The Duke of Sussex will be at the centre of a planned High Court trial against a tabloid newspaper publisher over phone hacking allegations, a judge has ruled.
Harry is one of a number of high-profile figures bringing damages claims against Mirror Group Newspapers (MGN) over alleged unlawful information gathering at its titles.
The trial is due to begin on May 9 and last for six to seven weeks, and four or five “representative” claimants were selected as “test cases” at a hearing in London on Wednesday.
Mr Justice Fancourt ruled that the duke’s claim should be one of those tried, saying it was an “obvious selection” because his claim covers an extensive period of time and 24 private investigators.
The court heard earlier on Wednesday that the duke’s case is that 148 articles published between 1996 and 2010 included information that was allegedly obtained through unlawful means, including phone hacking.
He said Harry’s case is also one which “will not settle”, on the basis of what he has read and heard in court, adding: “So it will have to be tried at some stage and might as well be tried now.”
David Sherborne, representing the claimants, said Harry would be the only witness in his claim.
The other claimants selected for trial are former Coronation Street actress Nikki Sanderson, comedian Paul Whitehouse’s ex-wife Fiona Wightman and actor Michael Turner.
He said ex-footballer and television presenter Ian Wright, Royle Family star Ricky Tomlinson and Chris Tarrant’s ex-wife Ingrid Dupre will be reserve representative claims in the event one of the others settles before trial.
MGN is contesting the claims, arguing that some have been brought too late.
The publisher of titles including The Mirror, The Sunday Mirror and The Sunday People, MGN has previously settled a number of claims against it in relation to unlawful information gathering, as has News Group Newspapers (NGN) – the publisher of the now-defunct News Of The World and The Sun – in a separate ongoing legal action.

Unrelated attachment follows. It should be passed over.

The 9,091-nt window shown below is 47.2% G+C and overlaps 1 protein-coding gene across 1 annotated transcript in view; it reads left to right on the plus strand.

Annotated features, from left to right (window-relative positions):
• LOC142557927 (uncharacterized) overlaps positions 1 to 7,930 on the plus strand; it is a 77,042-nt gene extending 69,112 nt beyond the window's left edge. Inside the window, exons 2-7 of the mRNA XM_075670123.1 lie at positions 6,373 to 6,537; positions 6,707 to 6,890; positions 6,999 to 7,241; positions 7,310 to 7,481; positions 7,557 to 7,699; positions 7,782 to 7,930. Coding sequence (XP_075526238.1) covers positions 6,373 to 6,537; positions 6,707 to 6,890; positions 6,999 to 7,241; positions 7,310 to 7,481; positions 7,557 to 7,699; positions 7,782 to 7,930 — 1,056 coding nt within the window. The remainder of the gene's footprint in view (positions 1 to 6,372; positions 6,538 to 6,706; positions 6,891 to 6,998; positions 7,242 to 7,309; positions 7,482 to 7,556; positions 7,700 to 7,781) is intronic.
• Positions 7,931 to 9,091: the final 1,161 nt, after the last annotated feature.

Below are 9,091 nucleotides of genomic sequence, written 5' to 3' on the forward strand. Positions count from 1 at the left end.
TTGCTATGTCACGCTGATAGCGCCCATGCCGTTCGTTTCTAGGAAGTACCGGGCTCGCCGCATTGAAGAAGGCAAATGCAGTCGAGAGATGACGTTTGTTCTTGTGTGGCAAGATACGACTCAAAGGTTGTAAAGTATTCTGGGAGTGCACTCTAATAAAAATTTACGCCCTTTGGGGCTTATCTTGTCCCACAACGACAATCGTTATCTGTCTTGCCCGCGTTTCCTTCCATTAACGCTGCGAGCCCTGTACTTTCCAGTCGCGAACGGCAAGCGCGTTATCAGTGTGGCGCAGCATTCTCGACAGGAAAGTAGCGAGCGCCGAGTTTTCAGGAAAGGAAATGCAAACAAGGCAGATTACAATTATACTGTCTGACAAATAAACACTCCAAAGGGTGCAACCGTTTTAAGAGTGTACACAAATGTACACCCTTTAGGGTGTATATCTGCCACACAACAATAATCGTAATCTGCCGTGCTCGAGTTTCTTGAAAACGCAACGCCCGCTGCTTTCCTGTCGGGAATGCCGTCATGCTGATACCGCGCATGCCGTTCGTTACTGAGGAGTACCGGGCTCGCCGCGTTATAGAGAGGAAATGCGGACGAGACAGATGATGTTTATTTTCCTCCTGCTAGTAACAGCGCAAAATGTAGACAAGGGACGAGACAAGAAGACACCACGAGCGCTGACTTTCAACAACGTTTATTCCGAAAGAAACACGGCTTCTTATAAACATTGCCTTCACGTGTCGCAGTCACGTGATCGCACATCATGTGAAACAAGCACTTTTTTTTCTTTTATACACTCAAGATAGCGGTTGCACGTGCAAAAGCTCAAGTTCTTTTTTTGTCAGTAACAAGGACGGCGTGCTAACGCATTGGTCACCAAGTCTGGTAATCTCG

A raft of other cases have been settled since by both MGN and NGN. The phone-hacking scandal led to the closure of the News Of The World in 2011.
The Duke of Sussex is involved in other litigation against newspapers and is bringing two separate legal actions against Associated Newspapers Limited (ANL), publisher of The Mail, The Mail On Sunday and MailOnline.
It was announced on Wednesday that a hearing in one of his claims, over The Mail On Sunday’s coverage of Harry’s judicial review against the Home Office about his security arrangements for his family when they are visiting the UK, is due to take place at the High Court on March 17.
The High Court heard in December last year that if no settlement could be agreed, the duke would ask the court to either strike out ANL’s defence or give summary judgment in his favour, avoiding the need for a trial.
A preliminary hearing in a separate legal action by Harry over alleged unlawful information gathering at ANL titles, which is being brought alongside other high-profile figures including Baroness Doreen Lawrence and Sir Elton John, has been set for March 27.
Harry has been outspoken in his criticism of the British press, most recently in his memoir Spare and in a number of television interviews.